Engaging the Industry
Besides communication, engagement is on the top of everyone’s mind at ISF.
Fitó says that one of ISF’s strategic objectives is to engage with partners in the value chain: “The seed industry’s message is more powerful and convincing when we work hand in hand with our stakeholders. As an example, we started a new partnership in October with the World Farmers’ Organization, which will help us find new ways to collaborate with farmers. We are also cooperating with the International Grain Trade Coalition to engage the entire value chain in the discussion around plant breeding innovation.
“Our members have a deep knowledge of the industry, which makes ISF a real knowledge powerhouse in the seed sector,” Fitó says. “We have all these different people gathered in one space to deliberate common issues and to find solutions that benefit all the companies, wherever they are located around the globe. The power of ISF is to create an area for discussion at the international level and to equip our members to engage in an effective dialogue with their national authorities.”
As such, ISF looks to draw more attention this year to the United Nation’s (UN) Sustainable Development Goals (SDGs).
“The SDGs were created in 2015,” says Michael Keller, secretary general of ISF. “They were made as a master plan for a better and more sustainable world for all.”
There are 17 SDGs in total that the UN has adopted and the seed industry contributes to a majority of them, such as: no poverty; zero hunger; good health and well-being; decent work and economic growth; industry, innovation and infrastructure; responsible consumption and production; climate action; life on land; and partnerships for the goals.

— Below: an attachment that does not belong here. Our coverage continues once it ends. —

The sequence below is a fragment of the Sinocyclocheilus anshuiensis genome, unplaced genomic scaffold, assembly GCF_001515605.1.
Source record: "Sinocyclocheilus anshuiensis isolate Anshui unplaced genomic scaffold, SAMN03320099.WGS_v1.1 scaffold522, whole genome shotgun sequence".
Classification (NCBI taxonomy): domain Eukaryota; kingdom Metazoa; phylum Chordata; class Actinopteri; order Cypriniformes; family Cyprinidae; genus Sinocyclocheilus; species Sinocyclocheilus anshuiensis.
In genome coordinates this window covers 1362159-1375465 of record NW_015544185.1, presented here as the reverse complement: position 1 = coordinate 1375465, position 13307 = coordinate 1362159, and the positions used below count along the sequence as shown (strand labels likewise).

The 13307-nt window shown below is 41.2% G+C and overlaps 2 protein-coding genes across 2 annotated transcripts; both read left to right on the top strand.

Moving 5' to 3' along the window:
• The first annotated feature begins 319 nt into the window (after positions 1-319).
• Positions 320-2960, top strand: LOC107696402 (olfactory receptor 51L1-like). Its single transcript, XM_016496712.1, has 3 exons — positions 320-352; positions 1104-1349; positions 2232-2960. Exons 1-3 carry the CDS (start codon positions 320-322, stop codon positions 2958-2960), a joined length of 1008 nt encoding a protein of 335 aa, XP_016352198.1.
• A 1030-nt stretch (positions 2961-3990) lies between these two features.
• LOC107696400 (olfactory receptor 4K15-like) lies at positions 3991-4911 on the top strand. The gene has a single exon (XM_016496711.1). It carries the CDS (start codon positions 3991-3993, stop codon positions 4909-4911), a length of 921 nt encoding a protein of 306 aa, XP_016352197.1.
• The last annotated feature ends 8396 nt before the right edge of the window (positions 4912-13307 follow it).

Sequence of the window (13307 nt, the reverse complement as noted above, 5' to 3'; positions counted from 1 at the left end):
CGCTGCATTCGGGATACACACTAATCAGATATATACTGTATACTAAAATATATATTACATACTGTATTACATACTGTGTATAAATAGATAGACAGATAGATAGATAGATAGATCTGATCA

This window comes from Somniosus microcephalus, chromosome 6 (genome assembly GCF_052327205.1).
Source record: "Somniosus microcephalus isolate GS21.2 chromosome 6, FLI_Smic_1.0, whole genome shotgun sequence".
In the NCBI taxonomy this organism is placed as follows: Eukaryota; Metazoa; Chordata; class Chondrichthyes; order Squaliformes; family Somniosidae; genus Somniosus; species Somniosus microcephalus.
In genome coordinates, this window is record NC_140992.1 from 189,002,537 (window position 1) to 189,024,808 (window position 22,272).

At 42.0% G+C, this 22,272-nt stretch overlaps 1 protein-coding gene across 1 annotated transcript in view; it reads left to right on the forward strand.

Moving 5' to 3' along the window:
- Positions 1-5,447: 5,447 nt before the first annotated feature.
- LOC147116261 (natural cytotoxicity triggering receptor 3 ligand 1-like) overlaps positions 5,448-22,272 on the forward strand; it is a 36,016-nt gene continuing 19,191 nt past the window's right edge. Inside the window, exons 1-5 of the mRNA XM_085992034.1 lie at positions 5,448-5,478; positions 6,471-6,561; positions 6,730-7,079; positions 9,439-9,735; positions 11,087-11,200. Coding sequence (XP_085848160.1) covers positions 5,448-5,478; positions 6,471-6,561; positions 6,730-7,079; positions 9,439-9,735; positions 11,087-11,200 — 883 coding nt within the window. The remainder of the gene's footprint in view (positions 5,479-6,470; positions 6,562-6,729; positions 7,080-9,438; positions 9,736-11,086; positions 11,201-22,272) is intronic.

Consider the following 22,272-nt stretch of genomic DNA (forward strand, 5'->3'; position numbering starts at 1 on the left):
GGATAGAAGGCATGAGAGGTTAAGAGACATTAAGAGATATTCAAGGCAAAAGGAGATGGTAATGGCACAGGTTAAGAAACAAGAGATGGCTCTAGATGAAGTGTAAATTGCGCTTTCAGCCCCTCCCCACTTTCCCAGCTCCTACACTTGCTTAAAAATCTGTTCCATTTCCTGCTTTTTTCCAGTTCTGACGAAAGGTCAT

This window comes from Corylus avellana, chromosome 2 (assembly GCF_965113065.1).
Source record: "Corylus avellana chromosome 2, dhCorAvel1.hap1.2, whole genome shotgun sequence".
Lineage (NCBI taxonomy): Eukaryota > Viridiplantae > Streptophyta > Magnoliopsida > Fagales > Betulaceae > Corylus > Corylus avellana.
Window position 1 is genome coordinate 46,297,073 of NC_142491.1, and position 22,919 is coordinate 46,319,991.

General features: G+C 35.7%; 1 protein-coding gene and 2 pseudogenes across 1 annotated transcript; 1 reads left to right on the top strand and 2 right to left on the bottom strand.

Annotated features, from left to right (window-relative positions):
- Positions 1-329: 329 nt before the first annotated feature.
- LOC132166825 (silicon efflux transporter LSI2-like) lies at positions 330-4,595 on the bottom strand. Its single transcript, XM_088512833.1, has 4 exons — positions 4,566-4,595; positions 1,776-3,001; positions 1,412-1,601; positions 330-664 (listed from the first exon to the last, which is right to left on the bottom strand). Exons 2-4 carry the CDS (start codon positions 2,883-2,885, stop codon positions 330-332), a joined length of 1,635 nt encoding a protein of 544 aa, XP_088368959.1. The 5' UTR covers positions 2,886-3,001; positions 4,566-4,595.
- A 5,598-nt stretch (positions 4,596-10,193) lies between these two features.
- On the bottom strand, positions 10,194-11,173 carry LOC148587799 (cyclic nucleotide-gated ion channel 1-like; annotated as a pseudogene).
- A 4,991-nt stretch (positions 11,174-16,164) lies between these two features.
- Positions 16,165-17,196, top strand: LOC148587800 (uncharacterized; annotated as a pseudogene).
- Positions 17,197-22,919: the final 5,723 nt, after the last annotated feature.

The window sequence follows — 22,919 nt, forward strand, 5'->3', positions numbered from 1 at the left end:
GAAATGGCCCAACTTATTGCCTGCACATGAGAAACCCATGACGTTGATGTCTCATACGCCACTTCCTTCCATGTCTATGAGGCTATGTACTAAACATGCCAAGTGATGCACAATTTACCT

“The SDGs have always been an important topic,” Keller says, “but we need to make them more well-known within the seed sector and within the international organizations and beyond on the activities the seed industry is already pursuing. These goals are inseparable from the seed sector, which strives for a more sustainable future.”
By actively aligning with the SDGs, ISF engages in different partnerships to increase its impact and educate the world on how the seed industry contributes to global sustainability.
“We need to explain what we’re doing and why it aligns with SDGs,” Keller says. “The UN is looking for participants. We have nearly 8,000 members, from family businesses to multinational companies, and we’re all looking to make locally adapted quality seed accessible to all farmers.
“We need to create an awareness, and we cannot do it alone. We must do it in partnership,” says Keller.
Calling for Change
Fitó has two things that he’s looking to address this year: movement of seeds and innovation (including genetic resources and IP), which he says are the pillars to his presidency at ISF.
“We need to change the way we do business,” Fitó says. “We need to explore and talk about how the seed industry needs to change.”